“A lot hinged on our US launch being a success. Many questions flew around. Would our cheeky style of marketing strike the right chord with Americans? Would the unit economics for on-demand photographers work in a different market? Would Snappr be able to rise above the ‘noise’ of the Silicon Valley?
“We’d done as much paper research as we could to predict the answers, but there was no way of knowing how it would play out in reality … apart from going for it! After pushing the button on our San Francisco launch on February 14, 2017, to our great relief everything went swimmingly and San Francisco became our fastest growing market.”
Any advice for other entrepreneurs based off the experience?
“I think the biggest lesson from this would be, ‘don’t be scared of the US market and American customers’! While it is a more competitive and sophisticated market in many respects, ultimately American consumers have more in common with Aussies than they have differences.”
Richenda Vermeulen | Founder of digital agency ntegrity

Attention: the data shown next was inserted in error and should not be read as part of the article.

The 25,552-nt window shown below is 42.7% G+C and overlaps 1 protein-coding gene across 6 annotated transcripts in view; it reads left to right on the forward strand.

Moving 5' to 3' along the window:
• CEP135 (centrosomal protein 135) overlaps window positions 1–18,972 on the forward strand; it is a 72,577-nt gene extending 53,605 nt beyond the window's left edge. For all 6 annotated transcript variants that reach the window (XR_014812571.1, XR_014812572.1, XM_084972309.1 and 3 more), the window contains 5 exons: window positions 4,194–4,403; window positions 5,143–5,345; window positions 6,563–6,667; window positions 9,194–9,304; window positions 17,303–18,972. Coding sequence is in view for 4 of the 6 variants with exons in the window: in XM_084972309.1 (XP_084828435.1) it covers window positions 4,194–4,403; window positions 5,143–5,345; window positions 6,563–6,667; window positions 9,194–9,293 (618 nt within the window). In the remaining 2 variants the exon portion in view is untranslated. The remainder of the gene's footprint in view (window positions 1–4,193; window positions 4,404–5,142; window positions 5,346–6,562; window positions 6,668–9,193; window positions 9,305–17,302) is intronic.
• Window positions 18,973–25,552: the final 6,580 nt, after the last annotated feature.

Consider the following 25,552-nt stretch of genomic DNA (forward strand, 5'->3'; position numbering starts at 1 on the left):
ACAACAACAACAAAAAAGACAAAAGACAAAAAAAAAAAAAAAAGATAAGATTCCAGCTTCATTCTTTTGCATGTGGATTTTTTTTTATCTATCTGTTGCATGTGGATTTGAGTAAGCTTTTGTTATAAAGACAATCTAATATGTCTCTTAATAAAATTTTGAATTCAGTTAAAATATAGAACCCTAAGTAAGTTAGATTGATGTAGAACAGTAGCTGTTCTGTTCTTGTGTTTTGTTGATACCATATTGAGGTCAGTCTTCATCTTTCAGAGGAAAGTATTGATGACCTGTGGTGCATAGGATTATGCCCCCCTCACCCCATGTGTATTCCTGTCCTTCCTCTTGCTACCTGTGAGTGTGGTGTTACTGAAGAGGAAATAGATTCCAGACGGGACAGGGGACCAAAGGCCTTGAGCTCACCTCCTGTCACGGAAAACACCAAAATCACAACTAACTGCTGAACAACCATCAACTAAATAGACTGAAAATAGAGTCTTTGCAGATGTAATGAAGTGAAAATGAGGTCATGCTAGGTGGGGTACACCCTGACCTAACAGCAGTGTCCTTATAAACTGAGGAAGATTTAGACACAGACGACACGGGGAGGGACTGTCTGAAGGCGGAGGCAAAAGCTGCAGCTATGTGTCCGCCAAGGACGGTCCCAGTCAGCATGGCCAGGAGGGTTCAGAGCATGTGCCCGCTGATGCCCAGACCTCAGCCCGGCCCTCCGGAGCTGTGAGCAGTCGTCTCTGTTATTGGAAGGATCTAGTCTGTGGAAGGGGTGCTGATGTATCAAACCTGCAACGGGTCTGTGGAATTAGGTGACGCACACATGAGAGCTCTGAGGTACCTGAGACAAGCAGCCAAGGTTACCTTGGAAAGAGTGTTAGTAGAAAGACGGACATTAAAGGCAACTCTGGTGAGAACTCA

What’s been the scariest or most ‘down to the wire’ moment in building your business so far?
“There are so many that come to mind, but isn’t that the whole journey? You’re scared [as an entrepreneur] and then you overcome it and go on.
“There are a couple of things in particular that come to mind. One was around 2014, after the election had happened. We had just seen a change of government [in 2013] and because of that, it killed a couple of government departments we had good contracts with. Thirty percent of our revenue was gone overnight.
“I had just hired people off those contracts, so that was pretty terrifying. It’s really something that happens and you really can’t see it coming.